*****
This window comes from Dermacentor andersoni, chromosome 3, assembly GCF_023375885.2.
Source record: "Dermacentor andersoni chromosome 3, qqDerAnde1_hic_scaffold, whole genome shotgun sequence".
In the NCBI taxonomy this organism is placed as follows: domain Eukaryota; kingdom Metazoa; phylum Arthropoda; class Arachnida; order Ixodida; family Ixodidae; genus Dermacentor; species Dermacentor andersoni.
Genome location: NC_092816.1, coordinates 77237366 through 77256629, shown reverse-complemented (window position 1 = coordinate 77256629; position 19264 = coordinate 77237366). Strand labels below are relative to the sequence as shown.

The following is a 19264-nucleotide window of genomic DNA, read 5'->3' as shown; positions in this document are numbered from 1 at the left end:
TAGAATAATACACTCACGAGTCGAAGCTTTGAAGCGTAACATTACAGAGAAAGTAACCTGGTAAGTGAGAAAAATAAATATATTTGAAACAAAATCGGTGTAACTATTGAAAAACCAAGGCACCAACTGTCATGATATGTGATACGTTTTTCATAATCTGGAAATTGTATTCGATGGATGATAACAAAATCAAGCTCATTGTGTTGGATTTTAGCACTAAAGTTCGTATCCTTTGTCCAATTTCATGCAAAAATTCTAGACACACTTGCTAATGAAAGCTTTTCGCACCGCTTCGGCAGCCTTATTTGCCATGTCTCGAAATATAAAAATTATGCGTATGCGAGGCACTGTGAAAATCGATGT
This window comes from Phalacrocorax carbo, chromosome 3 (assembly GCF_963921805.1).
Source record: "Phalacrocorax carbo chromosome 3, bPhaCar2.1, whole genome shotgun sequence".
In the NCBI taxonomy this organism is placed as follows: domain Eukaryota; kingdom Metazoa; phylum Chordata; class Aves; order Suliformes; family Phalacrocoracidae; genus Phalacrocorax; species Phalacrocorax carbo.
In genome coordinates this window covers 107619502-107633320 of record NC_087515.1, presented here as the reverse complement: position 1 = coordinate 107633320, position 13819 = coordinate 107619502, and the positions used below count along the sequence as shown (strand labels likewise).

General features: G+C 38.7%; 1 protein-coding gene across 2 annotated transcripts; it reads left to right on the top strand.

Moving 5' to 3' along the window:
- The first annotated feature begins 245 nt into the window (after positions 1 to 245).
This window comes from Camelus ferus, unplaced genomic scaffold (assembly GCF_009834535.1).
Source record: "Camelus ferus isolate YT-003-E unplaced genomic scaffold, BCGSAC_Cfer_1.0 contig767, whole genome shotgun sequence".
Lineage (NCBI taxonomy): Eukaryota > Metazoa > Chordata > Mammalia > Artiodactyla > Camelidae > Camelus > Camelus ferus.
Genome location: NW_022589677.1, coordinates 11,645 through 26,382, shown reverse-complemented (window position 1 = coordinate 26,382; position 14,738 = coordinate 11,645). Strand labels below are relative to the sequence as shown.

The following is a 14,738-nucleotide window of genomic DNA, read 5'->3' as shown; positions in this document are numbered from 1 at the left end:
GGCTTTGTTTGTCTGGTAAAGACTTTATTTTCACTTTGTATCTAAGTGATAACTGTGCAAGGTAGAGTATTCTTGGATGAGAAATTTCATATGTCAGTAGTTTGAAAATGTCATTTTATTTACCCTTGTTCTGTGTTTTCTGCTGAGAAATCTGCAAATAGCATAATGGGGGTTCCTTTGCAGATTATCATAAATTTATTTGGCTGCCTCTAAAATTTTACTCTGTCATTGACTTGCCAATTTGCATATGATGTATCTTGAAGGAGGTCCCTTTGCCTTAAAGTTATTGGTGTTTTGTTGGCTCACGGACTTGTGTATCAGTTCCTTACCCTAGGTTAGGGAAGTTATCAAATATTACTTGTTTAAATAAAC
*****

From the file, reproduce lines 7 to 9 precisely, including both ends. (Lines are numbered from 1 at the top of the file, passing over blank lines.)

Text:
This window comes from Phalacrocorax carbo, chromosome 3 (assembly GCF_963921805.1).
Source record: "Phalacrocorax carbo chromosome 3, bPhaCar2.1, whole genome shotgun sequence".
In the NCBI taxonomy this organism is placed as follows: domain Eukaryota; kingdom Metazoa; phylum Chordata; class Aves; order Suliformes; family Phalacrocoracidae; genus Phalacrocorax; species Phalacrocorax carbo.